At ATE Foundation, we consistently fund leadership talent through direct budgetary support, as well as sector-level support in the form of four programmes: Dasra’s accelerator and leadership programmes, the Strategic Nonprofit Management-India programme at Ashoka University, and the SPNM (Strategic Perspectives in Nonprofit Management) programme at Harvard itself.
Fundraising: We have seen organisations running budget deficits even at a working capital level. Prudently speaking, an organisation must, at any given point, have more than a quarter’s operating cash balance apart from healthy reserves on its books. [quote]Most donors might not have the financial muscle or the willingness to underwrite a nonprofit’s budgets.[/quote] To be able to do this, it is critical to invest in fundraising. Most donors might not have the financial muscle or the willingness to underwrite a nonprofit’s budgets; what they can do, though, is help you find and fund good talent who can fundraise for them. The payback period for this is very small—a few months, in fact. A good fundraising executive with the right connections can help nonprofits access much more capital than most donors can ever underwrite.
Communications: It’s important to tell your story well, whether it is to your donors, partners, the people you serve or the public at large. One way to do this without straining internal resources is to outsource this to individuals who are skilled at this.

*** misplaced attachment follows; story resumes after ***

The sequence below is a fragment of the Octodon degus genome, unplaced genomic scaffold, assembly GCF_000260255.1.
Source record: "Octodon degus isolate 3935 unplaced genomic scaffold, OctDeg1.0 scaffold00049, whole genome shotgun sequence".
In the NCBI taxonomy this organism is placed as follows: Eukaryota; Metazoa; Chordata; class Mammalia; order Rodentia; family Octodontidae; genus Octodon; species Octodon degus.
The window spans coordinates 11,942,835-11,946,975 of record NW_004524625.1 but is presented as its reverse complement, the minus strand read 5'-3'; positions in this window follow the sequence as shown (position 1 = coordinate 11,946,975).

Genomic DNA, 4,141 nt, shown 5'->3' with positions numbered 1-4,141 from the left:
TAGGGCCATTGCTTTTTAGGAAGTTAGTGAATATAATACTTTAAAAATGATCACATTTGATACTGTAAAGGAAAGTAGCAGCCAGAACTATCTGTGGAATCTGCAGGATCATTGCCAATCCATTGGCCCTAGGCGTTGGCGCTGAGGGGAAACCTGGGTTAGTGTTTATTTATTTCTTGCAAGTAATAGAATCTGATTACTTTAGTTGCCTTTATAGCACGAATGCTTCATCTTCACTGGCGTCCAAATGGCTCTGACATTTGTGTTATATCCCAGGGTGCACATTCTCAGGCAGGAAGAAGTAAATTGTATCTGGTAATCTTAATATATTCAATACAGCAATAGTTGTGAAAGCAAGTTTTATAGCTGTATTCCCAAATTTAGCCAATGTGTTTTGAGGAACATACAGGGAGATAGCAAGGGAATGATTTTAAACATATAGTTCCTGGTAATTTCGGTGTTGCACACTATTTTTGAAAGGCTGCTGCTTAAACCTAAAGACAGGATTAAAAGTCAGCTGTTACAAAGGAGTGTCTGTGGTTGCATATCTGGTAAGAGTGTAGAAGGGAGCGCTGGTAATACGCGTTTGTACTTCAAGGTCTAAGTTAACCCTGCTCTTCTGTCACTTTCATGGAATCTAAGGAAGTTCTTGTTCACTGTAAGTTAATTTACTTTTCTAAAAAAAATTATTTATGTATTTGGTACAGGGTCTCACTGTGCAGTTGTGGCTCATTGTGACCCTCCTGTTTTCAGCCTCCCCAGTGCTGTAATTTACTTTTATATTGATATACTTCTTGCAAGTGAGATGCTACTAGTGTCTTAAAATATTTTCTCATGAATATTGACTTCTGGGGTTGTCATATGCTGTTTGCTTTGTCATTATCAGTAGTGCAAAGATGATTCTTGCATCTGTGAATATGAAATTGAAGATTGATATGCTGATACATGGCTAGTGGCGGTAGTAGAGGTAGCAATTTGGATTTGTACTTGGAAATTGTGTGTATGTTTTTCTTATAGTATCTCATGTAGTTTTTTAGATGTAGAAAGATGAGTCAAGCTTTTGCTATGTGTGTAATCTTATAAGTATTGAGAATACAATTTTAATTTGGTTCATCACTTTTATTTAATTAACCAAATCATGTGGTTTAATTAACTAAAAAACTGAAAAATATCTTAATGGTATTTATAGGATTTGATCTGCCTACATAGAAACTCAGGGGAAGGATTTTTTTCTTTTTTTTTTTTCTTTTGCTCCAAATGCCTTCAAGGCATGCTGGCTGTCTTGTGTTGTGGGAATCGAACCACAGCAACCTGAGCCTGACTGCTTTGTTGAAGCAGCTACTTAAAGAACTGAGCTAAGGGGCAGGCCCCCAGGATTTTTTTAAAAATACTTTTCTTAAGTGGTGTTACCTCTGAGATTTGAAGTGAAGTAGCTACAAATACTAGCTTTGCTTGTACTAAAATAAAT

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Monitoring and evaluation: The continuous collection, use and application of data to make informed and evidence-based decisions is important because it helps you evaluate the efficacy of your programme and course correct as needed. It also serves as a key tool to convince various stakeholders on the effectiveness of your nonprofit, which also helps convince incumbent and new donors to support the full cost of impact.
Systems and processes: This includes robust technology, MIS, analytics apart from clear organograms, standard operating procedures across ‘operating’ and ‘business’ functions. The goal is to move this out of people’s heads and into institutional memory to enable growth and knowledge transfer.